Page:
What to do if you’ve received a “persistent debt” letter or your card has been suspended

Credit cards are changing, with card issuers now required to discourage cardholders from making only minimum repayments over long periods.

If your credit card issuer has written you a letter (or sent you an email) regarding persistent debt on your credit card, or if your credit card has been suspended due to persistent debt, it’s probably because of new regulations brought in by the Financial Conduct Authority (FCA). This doesn’t mean you’ve done anything wrong, just that your current repayments are costing you a lot in interest, over a long period of time.

What is “persistent debt”?

Due to the way credit card interest charges and repayments work, it’s easy to let debt drag on and on. Although you can pay off as much as you like each month, you’re only obliged to make a small monthly repayment – typically 2-3% – while interest rates are commonly around 20% annually.

This means that if you borrowed £2,000 on a card charging a rate of 19.9% and only made the minimum repayment each month, it could take you a whopping 24 years to pay off the debt and cost you around £4,850. Because the minimum repayment is percentage-based, as your outstanding balance slowly gets smaller so does your monthly repayment, and the debt drags on.

The term “persistent debt” refers to consistently paying more towards interest and fees than towards the original amount borrowed. According to the FCA, if this has been the case for at least 18 months, you’re in “persistent debt” and should be contacted by your credit card provider.

Persistent debt is often caused by customers only making the minimum monthly payment on their credit card over a long period of time.

What happens when you enter into persistent debt?

Once you’re considered in persistent debt, your credit card provider is legally required to contact you and explain the situation. They’re also required to do the following:

  • Ask you to increase the size of your repayments
  • Outline your other payment options
  • Warn you about the consequences of staying in persistent debt

Your credit card company may opt to increase the minimum monthly repayment, but it is not necessarily under any obligation to increase your repayments or force you to get out of persistent debt, so it’s ultimately still your responsibility to fix it.

If you’re still in persistent debt 9 months later, your credit card company will contact you a second time and encourage you to fix your debt situation.

After another 9 months (18 months from the first contact), it’ll once again get in touch and will likely suspend the card. At this point it may offer you a repayment plan to pay off your debt within 3 to 4 years. That means you’ll basically have a fixed-term personal loan from the card issuer. Your monthly repayments may increase and you won’t be able to use the card.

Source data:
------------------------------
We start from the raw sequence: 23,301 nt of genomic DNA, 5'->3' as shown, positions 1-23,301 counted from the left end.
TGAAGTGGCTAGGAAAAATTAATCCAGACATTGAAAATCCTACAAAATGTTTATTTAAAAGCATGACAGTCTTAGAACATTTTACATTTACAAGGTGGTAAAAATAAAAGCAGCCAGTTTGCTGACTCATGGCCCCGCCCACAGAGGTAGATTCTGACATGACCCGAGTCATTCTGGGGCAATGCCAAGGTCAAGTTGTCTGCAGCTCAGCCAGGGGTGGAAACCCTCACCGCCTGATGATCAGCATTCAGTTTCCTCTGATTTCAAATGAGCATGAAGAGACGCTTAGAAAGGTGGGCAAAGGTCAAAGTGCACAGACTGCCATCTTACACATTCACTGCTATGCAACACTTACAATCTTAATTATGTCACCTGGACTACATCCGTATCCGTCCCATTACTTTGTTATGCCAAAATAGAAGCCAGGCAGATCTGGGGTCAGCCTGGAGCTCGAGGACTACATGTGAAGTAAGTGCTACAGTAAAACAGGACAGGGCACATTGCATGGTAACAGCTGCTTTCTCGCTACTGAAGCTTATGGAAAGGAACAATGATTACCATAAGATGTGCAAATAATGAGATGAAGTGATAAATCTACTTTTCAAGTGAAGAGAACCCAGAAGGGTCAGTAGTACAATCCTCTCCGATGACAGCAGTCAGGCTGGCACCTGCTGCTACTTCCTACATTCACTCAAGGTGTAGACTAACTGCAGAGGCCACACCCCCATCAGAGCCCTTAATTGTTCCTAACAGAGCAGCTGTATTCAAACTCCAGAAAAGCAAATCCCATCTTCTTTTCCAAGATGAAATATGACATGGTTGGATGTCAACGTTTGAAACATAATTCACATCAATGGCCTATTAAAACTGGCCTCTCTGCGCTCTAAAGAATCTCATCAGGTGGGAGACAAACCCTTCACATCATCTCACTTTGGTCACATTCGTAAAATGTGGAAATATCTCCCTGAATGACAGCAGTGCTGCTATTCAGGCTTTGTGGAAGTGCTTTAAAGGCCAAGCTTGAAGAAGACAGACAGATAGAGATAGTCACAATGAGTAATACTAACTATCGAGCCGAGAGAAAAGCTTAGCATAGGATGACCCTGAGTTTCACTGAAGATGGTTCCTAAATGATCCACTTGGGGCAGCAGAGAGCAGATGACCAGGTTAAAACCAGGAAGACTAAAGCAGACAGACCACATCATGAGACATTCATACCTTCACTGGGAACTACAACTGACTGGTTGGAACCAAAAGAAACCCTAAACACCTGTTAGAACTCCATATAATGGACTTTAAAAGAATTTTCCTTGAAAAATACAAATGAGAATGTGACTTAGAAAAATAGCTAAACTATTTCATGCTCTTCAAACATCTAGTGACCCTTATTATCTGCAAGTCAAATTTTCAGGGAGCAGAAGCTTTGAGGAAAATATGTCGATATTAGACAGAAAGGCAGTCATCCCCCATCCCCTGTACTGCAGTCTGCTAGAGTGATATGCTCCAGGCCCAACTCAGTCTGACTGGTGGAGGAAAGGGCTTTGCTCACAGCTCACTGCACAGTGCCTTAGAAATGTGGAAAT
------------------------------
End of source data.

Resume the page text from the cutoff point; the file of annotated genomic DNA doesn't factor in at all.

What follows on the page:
I’ve received a letter, but how can I get out of persistent debt?

  • Speak to your credit card provider. Your credit card company is legally obligated to let you know when you’re in persistent debt, and also offer advice on how you can improve it. Depending on your provider, they may even agree to suspend any interest or fees on your card while you try to fix your debt, or at least offer you an affordable repayment plan.
  • Increase the size of your repayments. If you can afford it, you should immediately increase the size of your monthly card repayments and aim to pay off as much of your balance as you can each month. Alternatively (or in addition) you could make extra one-off payments as and when you can – it all helps, and you don’t have to wait until the next payment is due.
  • Switch to fixed repayments. At the very least, you should repay a fixed sum rather than a percentage-based sum, because a percentage-based sum will reduce as your outstanding balance decreases, making your debt last longer.
  • Stop using the credit card. If you’re in persistent debt, you should stop using your card to make any other purchases going forward so that you don’t increase the size of your debt.
  • Develop a budget. If you’re struggling to increase the size of your repayments, it’s worth taking a look at your financial activity and expenses to see if there’s anywhere you can save money. Any spare cash you can save by changing your daily spending habits can then be put towards repaying your credit card debt.

What if I can’t afford to increase my repayments?

If you can’t afford to commit to a schedule of increased repayments, then aim to make one-off additional payments whenever you have spare cash.

If you can’t afford to make any larger repayments on your credit card, you should first talk to your credit card provider to discuss your options. You could also contact the Money Advice Service for free and impartial financial advice.

You can also consider debt consolidation, which involves taking out a new loan or credit account to pay off your existing debt. If you find a loan with better rates and terms, debt consolidation can help make your existing debt more manageable and easier to pay off.

What happens if I do nothing about my debt?

While you aren’t legally required to fix your persistent debt, your credit card company will continue to contact you and you’ll also be making your existing debt situation worse.

If your debt becomes too unmanageable, you may be forced to declare bankruptcy or take out an individual voluntary agreement (IVA) or debt relief order, all of which will have significant impacts on your credit score and future finances.

As a last resort, your credit card company may suspend or cancel your card to ensure that your debt doesn’t get any larger.

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